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Understanding Fullness

by Marissa on June 21, 2017

Understanding fullness | Health Coach Marissa Vicario

One of the most important aspects of healthy eating – in my opinion as a health coach – is understanding fullness. Until you learn the ins and outs of understanding fullness, nothing else about healthy eating will make much sense. I know this sounds vague, but let me explain. 

First, there are two distinct types of hunger: 

  1. Physical Hunger: The kind of hunger you feel deep in your belly, which may cause identifiable physical reactions like pains, growls, headache and crankiness among others. This kind of hunger is satisfied with food. 
  2. Emotional Hunger: Hunger that causes very specific cravings for certain foods. It can trigger overeating, which may bring on feelings of guilt after. 

How often do you reach for a snack when you’re feeling stressed out at work, nervous about a presentation or bored by a project you’re working on? I find that many people experience emotional hunger when they’re unfulfilled in another area of their life – unhappy in a job or relationship or without healthy outlets for relieving stress. 

The key to understanding fullness is to first be able to differentiate between true, physical hunger and emotional hunger.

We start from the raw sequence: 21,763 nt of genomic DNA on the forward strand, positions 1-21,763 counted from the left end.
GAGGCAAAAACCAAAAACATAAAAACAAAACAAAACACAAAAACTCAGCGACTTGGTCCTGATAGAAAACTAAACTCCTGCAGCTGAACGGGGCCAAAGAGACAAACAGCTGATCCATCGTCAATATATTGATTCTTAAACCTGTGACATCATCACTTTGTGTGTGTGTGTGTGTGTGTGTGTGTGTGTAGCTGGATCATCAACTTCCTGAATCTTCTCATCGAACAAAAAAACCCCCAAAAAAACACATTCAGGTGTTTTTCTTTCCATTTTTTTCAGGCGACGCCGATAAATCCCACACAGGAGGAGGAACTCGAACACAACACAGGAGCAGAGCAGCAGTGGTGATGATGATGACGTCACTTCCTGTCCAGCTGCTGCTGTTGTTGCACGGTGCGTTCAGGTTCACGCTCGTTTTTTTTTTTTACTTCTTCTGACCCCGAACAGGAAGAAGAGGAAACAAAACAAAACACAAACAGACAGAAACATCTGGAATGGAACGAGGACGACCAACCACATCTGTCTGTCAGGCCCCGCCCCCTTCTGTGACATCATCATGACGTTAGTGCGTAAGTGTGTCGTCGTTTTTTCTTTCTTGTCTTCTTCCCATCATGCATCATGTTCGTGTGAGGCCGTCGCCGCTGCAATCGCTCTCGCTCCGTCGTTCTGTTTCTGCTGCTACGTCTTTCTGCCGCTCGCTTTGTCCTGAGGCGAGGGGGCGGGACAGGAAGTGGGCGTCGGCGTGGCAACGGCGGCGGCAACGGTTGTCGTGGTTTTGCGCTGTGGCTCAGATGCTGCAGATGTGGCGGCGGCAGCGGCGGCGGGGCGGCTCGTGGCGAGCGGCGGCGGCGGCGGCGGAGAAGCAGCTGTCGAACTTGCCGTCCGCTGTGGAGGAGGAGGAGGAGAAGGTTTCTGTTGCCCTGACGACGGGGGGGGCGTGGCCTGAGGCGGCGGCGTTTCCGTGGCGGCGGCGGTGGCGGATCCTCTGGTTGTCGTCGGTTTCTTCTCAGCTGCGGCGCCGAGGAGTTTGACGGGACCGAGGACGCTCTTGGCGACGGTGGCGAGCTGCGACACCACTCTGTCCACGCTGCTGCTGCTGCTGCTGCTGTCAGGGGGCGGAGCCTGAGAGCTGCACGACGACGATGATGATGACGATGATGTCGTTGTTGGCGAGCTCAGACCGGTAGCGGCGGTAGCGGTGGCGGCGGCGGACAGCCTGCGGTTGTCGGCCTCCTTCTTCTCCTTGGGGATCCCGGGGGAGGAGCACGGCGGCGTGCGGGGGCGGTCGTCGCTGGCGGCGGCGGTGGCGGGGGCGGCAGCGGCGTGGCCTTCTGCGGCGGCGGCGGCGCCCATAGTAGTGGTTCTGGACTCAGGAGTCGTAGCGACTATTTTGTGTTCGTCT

Like hunger, fullness can also be abstract to grasp. There’s the kind of fullness that makes you full so “stuffed” that you need to unzip your pants. I regularly felt this kind of fullness throughout college when eating anywhere except the dining hall. I never understood that to eat and enjoy a meal in a healthy way meant not eating to this level of fullness. 

The physical fullness or satisfaction you feel from food is the brain’s response to hormones released when you eat. It takes your brain about 20 minutes after eating to register that feeling of fullness. 

Because your brain can’t keep up with your body in real-time, there are a few ways to manage hunger and fullness to your benefit.

One // Understand the physical signs of hunger and plan to eat when you feel them kick in. Don’t wait until you’re “hangry” or at the point where you’re so hungry you could eat absolutely anything. That is precisely the time when you make the wrong choices or overeat. My own personal signs of hunger include a dull headache, a pit in my stomach and little to no patience with my husband!

Two // Stop eating when you’re 80 percent full. This is the Japanese concept of hara hachi bu. This gives your brain time to catch up and takes the pressure off your digestive system to work overtime. You’ll feel less bloated and tired after eating. 

Three // Be more mindful while you’re eating. The only way to accomplish one and two above is slow down when you eat, tune into your body and discover where those edges are for you. What I mean by that is practice knowing what it means for you to feel hungry. What are the signals your body sends. You may not even realize they’re signs of hunger until you slow down a little. Understand what it feels like to be satisfied from a meal instead of stuffed. These things take time, but it’s worth getting curious about it and taking the time to 

Like most things, understanding fullness takes time, but it’s worth getting curious about it and taking the time to truly know and nourish your body. For more reading on this topic, take a peek at this hunger and fullness scale.


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